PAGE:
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Reconfigurable hardware components: FPGA

• Classification

• FPGA
• Basic logic cells
• Routing strategies
• Configuration methods

• PLA/PAL

• Design flow

• eFPGA

• Examples
Courtesy Dr. C. Heer (12/2002) FPGA-lecture 19.11.2003 Page 1
Classification of digital integrated circuits (see Section 2.2.3 )

programmable programmable Application


standard logic specific logic
architectures

µP
Semi
custom Full
µC custom
DSP

(E)EPROM
gate standard
(P)ROM FPGA array cells
PAL/PLA CPLD
RAM

Courtesy Dr. C. Heer (12/2002) FPGA-lecture 19.11.2003 Page 2


Features of FPGA implementation against ASICs

Advantages
• fast and cheap procedure for implementing hardware
• fast functional verification
• low cost of low-volume production
• improved time-to-market
• re-configurability in the field

Disadvantages
• non-optimal utilisation of silicon area
• signal delay and power consumption are high
• routing problems could limit flexibility
• potential clock-skew problems

Courtesy Dr. C. Heer (12/2002) FPGA-lecture 19.11.2003 Page 3


Business/market models for FPGAs

OTP-architectures (one time programmable)


• derivatives of standard devices
• low cost of customisation for low quantities
• fast time-to-market for low volume designs

Re-programmable architectures
• prototyping and functional development on standard platforms
• in-field customisation and updating
• multiple-application hardware

Courtesy Dr. C. Heer (12/2002) FPGA-lecture 19.11.2003 Page 4


Basic building blocks of FPGAs (see Section 2)

Logic blocks
(CLB)

Memory blocks
(configuration)

Wiring and
interconnect

Interface blocks

Courtesy Dr. C. Heer (12/2002) FPGA-lecture 19.11.2003 Page 5


Basic architectures of FPGAs (see Section 2.1)
Routing
channel Routing
channel

Symmetric matrix (a)

Logic
module
Row of cells (b)

(a) Logic module (b)

Routing channels overlaid


Sea of cells (c) on logic modules
(no dedicated routing channels)
Logic
module
Routing
channel
Logic
Hierarchical architecture (d) module

(c) (d)
Courtesy Dr. C. Heer (12/2002) FPGA-lecture 19.11.2003 Page 6
Basic elements of Configurable Logic Cells (CLC)

Logic elements
• Transistors
• Basic gates (NAND, XOR, ... )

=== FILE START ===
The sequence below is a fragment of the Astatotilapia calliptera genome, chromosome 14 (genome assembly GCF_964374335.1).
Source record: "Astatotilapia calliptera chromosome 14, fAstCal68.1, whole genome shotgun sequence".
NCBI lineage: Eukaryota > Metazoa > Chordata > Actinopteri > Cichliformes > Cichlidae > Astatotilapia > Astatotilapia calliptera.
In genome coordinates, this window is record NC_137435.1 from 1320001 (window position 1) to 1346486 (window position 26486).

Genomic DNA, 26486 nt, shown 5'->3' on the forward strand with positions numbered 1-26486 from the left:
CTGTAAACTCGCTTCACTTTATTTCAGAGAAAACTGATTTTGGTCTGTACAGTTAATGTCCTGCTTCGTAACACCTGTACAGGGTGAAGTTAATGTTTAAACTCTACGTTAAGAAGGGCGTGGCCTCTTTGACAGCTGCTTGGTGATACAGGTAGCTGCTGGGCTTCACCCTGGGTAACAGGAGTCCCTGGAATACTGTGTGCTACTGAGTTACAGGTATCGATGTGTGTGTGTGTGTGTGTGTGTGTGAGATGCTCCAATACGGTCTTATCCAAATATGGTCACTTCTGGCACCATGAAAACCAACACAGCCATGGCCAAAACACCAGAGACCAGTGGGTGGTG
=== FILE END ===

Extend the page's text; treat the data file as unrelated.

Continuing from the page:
• Flip-flops
• Multiplexers
• Look-up tables (LUTs)
• AND-OR arrays (sum-of-products)

The term granularity refers to a quantification of the complexity of the CLC and
can depend on the following:
• Number of logical functions which may be implemented by each CLC
• Number of equivalent NAND2 gates of each CLC
• Total number of transistors that physically constitute the CLC

Courtesy Dr. C. Heer (12/2002) FPGA-lecture 19.11.2003 Page 7


Granularity of FPGAs (see Section 2.2)

High granularity FPGA Low granularity FPGA


low complexity CLC High complexity CLC
Large number of CLCs Smaller number of CLCs
Complex routing resources Simpler routing resources

Transistor/Gate LUT PAL/PLA µP/ALU

Courtesy Dr. C. Heer (12/2002) FPGA-lecture 19.11.2003 Page 8


Multiplexer based CLB (configurable logic block) (see Section 2.2.1 )

Multiplexer based CLB

example from Actel 40MK

8-input, 1-output cell

implements basic logic


functions (and, or, nor, ..) with
2,3, or 4 inputs

Courtesy Dr. C. Heer (12/2002) FPGA-lecture 19.11.2003 Page 9


Look-up table (LUT) based CLB (see Section 2.2.2 )

LUT based CLB

depending on the
combination of the input
words, a predefined
output value is assigned

Memory implementation:

input values =
address of memory

predefined values =
content of memory
Courtesy Dr. C. Heer (12/2002) FPGA-lecture 19.11.2003 Page 10
Registered output based CLB

The output of the LUT may be registered or not, depending on the


functional description (selection is implemented via multiplexers)

Courtesy Dr. C. Heer (12/2002) FPGA-lecture 19.11.2003 Page 11


CLB with registered output

Courtesy Dr. C. Heer (12/2002) FPGA-lecture 19.11.2003 Page 12


CLB with registered output

Courtesy Dr. C. Heer (12/2002) FPGA-lecture 19.11.2003 Page 13


LUT output based CLB

LUT with four inputs A B C D O/p

only three inputs are used 0 0 0 x 0


0 1 0 x 0
input D is a dont’care
1 0 0 x 1
1 1 0 x 1
0 0 1 x 0
Exercise:
extract the logic function!
0 1 1 x 1
1 0 1 x 0
1 1 1 x 1

Courtesy Dr. C. Heer (12/2002) FPGA-lecture 19.11.2003 Page 14


LUT based CLB

Example from Actel


Varicore CLC:

LUT based

Multiplexer to decrease
LUT size

Registered output via


multiplexer selectable

Courtesy Dr. C. Heer (12/2002) FPGA-lecture 19.11.2003 Page 15


LUT output based CLB

Example from Xilinx


XC3000:

Dual output complex


CLB

registers selectable

large combinational
function with two outputs

Courtesy Dr. C. Heer (12/2002) FPGA-lecture 19.11.2003 Page 16


Complex programmable logic device (CPLD) (see Section 2.2.3 )

Simple
programmable logic
devices (SPLD) are